Palestinians' Bid for Full UN Recognition "Decisive"
Despite U.S. Threats: Erekat
June 12, 2012
Chief Palestinian negotiator Saeb Erekat said on
Tuesday in an interview with Xinhua that the
Palestinian bid for the United Nations' full
recognition of an independent Palestinian state is
"decisive" despite threats and warnings from the United
"This move will ensure substantial situation for the
Palestinians, which is a recognition of the borders of
their future independent Palestinian state established
on the territories occupied by Israel in 1967, and
would stop Israel's claims that the occupied
territories are disputed lands," Erekat told Xinhua.
The Palestinian decision to demand a full UN
recognition was made after they lost hope that Israel
would freeze settlement activities in the West Bank and
East Jerusalem. Temporarily, they don't oppose the idea
of promoting their representation in the UN to an
observer state, which is more feasible.
"The decision to apply to the UN for a recognition has
been already taken by the executive committee of
Palestine Liberation Organization, and now the
Palestinian leadership started to implement it on the
ground," said Erekat, who is a PLO executive committee
Last September, the Palestinians failed to gain a full
UN membership and dropped their request at the UN
Security Council. Their appeal didn't obtain support
from the majority of over nine Security Council state
members out of 15 total, as the United States
threatened to veto the appeal.
Erekat expressed hope that when the Palestinians apply
to the UN General Assembly for recognition this time,
"we would be able to win over at least 170 member
states out of 193 who fully support our demand," adding
that the membership of the state of Palestine in the UN
is a "natural right."
Earlier in June, the Arab League Committee to follow up
the peace process announced its full support to the
Palestinian decision to go to the UN General Assembly
for promoting their position to an observing member
state in the UN and all its organizations.
"The Palestinians and the Arabs are currently exerting
tremendous efforts on all levels and make contacts with
regional and international powers to succeed the
Palestinian bid," Erekat said, adding that "no date had
been set up yet for applying to the UN General
The veteran negotiator clarified that the Non-aligned
countries, the countries of the Islamic Organization as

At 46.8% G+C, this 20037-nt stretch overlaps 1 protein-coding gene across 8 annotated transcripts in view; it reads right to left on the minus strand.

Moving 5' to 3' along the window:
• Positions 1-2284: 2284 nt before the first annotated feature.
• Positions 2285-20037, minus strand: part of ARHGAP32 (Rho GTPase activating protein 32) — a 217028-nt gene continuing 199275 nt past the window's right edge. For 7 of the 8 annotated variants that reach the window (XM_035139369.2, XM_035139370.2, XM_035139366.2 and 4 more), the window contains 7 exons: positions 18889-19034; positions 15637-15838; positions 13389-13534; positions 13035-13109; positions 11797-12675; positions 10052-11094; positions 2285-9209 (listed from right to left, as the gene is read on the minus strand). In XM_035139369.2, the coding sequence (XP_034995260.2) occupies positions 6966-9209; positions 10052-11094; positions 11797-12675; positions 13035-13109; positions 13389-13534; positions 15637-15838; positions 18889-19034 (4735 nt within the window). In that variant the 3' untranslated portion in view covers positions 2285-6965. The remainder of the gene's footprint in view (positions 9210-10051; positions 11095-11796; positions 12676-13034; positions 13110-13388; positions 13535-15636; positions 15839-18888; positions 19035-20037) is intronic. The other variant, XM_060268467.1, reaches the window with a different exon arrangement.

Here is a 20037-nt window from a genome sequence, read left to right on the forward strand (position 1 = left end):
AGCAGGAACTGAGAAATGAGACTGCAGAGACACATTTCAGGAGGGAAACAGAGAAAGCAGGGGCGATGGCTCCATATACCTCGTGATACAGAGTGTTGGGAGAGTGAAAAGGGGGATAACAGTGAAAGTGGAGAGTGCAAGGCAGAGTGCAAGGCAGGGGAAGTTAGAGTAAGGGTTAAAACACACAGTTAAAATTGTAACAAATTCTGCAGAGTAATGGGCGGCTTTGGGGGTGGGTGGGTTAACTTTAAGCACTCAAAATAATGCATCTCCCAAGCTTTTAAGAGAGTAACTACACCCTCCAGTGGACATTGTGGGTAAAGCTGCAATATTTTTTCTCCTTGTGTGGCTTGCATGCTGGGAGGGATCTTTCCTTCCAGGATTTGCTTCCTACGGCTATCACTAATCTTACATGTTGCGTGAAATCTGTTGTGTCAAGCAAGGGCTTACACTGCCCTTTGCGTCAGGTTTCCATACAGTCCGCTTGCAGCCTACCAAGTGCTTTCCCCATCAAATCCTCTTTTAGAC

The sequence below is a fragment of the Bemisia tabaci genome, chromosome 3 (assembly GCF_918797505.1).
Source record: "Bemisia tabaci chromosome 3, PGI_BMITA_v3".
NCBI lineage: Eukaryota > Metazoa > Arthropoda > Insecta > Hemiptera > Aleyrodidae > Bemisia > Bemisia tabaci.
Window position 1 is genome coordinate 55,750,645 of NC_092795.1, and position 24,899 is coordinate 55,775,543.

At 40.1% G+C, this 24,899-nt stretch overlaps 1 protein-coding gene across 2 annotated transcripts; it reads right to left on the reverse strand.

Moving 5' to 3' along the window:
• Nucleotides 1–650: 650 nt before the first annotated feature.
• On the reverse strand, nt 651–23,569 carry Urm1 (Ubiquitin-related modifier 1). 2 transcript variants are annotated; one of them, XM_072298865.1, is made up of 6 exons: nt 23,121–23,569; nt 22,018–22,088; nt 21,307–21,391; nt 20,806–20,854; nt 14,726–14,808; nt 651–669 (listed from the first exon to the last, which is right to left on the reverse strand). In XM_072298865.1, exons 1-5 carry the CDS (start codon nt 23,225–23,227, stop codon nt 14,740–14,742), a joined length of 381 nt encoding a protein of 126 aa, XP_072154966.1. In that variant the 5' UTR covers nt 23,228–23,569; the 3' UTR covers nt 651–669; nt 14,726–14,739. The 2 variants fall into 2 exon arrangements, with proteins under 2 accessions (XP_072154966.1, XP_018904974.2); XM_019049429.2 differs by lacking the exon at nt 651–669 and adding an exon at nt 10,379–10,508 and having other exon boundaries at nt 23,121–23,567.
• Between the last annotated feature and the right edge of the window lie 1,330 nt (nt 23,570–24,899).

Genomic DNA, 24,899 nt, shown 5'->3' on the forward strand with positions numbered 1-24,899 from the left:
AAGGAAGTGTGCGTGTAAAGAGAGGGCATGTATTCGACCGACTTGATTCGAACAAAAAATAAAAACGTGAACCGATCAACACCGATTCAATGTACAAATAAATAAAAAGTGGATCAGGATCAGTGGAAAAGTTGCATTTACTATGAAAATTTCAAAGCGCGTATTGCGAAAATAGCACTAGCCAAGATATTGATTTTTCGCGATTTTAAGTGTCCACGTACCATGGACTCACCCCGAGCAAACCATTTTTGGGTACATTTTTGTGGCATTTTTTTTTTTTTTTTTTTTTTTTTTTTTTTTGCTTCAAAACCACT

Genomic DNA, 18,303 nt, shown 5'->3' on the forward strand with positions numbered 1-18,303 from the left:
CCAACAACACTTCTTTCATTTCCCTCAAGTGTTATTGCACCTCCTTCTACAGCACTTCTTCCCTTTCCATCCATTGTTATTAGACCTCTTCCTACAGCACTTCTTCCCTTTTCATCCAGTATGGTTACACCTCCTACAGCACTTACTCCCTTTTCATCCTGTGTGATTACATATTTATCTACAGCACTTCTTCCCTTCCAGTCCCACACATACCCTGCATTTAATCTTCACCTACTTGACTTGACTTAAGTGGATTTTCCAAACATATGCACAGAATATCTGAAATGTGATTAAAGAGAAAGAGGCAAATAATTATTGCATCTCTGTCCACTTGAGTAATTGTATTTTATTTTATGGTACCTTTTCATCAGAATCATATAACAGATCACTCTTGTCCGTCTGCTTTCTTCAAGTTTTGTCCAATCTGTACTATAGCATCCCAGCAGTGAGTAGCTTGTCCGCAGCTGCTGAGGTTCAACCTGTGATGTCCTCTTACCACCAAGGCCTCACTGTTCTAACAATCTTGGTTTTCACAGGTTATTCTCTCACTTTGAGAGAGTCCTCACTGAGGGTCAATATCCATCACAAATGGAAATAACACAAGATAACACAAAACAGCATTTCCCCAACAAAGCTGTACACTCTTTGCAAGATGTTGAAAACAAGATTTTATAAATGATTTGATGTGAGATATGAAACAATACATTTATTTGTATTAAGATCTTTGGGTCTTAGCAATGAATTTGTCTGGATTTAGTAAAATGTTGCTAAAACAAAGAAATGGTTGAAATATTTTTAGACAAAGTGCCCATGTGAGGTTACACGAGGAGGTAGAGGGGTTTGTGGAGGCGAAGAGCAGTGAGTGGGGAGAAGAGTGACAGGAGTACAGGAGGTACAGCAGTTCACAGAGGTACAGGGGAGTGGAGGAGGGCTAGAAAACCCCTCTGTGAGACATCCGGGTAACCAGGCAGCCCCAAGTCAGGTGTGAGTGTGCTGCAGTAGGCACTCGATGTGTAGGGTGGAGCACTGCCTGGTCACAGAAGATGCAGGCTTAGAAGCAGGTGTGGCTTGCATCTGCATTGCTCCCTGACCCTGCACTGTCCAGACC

well as the Organization of Latin American and African
countries "are all backing the Palestinian bid," adding
"intensive contacts are made with the European Union
countries in this respect."
Palestinian President Mahmoud Abbas, who visited France
last week, had stated that the Palestinian and European
views concerning the stalled peace process are similar,
adding "I hope that our views will be similar in terms
of applying to the UN for the recognition."
"I don't want to say that all the European Union
countries are supporting our bid, but I just want to
remind when 11 member states in the UNESCO had voted
for our bid, while five opposed and 11 abstained," said
Erekat, adding "We hope that the number of those who
support us will increase."
Meanwhile, Erekat praised the Russian and Chinese
positions, adding that "the two countries are fully
supporting the Palestinian cause and rights." He
expected the United States will lead the biggest
opposition against the Palestinian bid, as "the U. S.
Congress threatened to cut off foreign aids to us."
"They also threatened to close down the office of the
PLO in Washington if we go to the UN for recognition,"
said Erekat. "Such threats are not going to obstruct
our determination, and such threats are totally
rejected by our leadership and by our people."
The decision to go for the UN bid reflects the
Palestinians' despair concerning the stalled peace
process with Israel, which is sponsored by the United
States. "If the United States really wants to keep
sponsoring the peace process and really wants the two-
state solution, it has to back the Palestinian bid in
Erekat held Israel responsible for the collapse of
peace process, blaming it for the continued
construction of settlements. "Just this week, it
approved the building of 3,000 units. I think this is
an evidence that the current government in Israel had
given a sentence of failure to the peace process," the
Palestinian negotiator said.
However, Erekat said that the move to gain the UN
recognition " can never be an alternative to peace
negotiations with Israel, which is the obligatory pass
to the establishment of the Palestinian state." He
added that any opportunity to resume the talks with
Israel "is in Israel's hands only."
The Palestinians are seeking full Israeli cessation of
settlement activities on the territories occupied in
1967, including East Jerusalem in order to resume the
peace talks. They also want Israel to free all
prisoners in its jails and recognize an independent
Erekat said that "these aren't conditions to resume
peace talks, but Israeli commitments to implementing it
is necessary for resuming the peace talks." He
clarified that ties with Israel haven't been severed.
Meanwhile, Erekat reiterated that the Israeli plans of
carrying out unilateral withdrawal to prepare to
establish a Palestinian state with temporary borders on
55 percent of the Palestinian territories is rejected.
"We would never be part of such plans."
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